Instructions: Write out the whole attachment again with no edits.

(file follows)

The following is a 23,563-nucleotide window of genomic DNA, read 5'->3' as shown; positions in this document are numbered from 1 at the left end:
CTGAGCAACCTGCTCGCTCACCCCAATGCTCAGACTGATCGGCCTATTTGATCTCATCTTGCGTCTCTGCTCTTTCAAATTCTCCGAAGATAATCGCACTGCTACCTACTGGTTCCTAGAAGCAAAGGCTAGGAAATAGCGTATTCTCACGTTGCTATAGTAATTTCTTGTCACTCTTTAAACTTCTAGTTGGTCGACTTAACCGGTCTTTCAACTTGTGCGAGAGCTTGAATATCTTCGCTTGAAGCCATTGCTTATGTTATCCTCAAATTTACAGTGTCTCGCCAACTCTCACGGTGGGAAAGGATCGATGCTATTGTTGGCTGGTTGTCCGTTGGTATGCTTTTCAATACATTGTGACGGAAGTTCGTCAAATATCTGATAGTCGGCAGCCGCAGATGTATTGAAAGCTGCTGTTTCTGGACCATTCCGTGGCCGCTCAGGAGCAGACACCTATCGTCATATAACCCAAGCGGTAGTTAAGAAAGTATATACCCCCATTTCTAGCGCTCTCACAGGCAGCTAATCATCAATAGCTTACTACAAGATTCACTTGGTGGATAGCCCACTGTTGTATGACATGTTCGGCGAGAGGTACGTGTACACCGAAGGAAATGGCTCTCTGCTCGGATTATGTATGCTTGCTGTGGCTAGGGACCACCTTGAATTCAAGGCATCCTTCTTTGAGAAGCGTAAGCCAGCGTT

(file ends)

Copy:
The following is a 23,563-nucleotide window of genomic DNA, read 5'->3' as shown; positions in this document are numbered from 1 at the left end:
CTGAGCAACCTGCTCGCTCACCCCAATGCTCAGACTGATCGGCCTATTTGATCTCATCTTGCGTCTCTGCTCTTTCAAATTCTCCGAAGATAATCGCACTGCTACCTACTGGTTCCTAGAAGCAAAGGCTAGGAAATAGCGTATTCTCACGTTGCTATAGTAATTTCTTGTCACTCTTTAAACTTCTAGTTGGTCGACTTAACCGGTCTTTCAACTTGTGCGAGAGCTTGAATATCTTCGCTTGAAGCCATTGCTTATGTTATCCTCAAATTTACAGTGTCTCGCCAACTCTCACGGTGGGAAAGGATCGATGCTATTGTTGGCTGGTTGTCCGTTGGTATGCTTTTCAATACATTGTGACGGAAGTTCGTCAAATATCTGATAGTCGGCAGCCGCAGATGTATTGAAAGCTGCTGTTTCTGGACCATTCCGTGGCCGCTCAGGAGCAGACACCTATCGTCATATAACCCAAGCGGTAGTTAAGAAAGTATATACCCCCATTTCTAGCGCTCTCACAGGCAGCTAATCATCAATAGCTTACTACAAGATTCACTTGGTGGATAGCCCACTGTTGTATGACATGTTCGGCGAGAGGTACGTGTACACCGAAGGAAATGGCTCTCTGCTCGGATTATGTATGCTTGCTGTGGCTAGGGACCACCTTGAATTCAAGGCATCCTTCTTTGAGAAGCGTAAGCCAGCGTT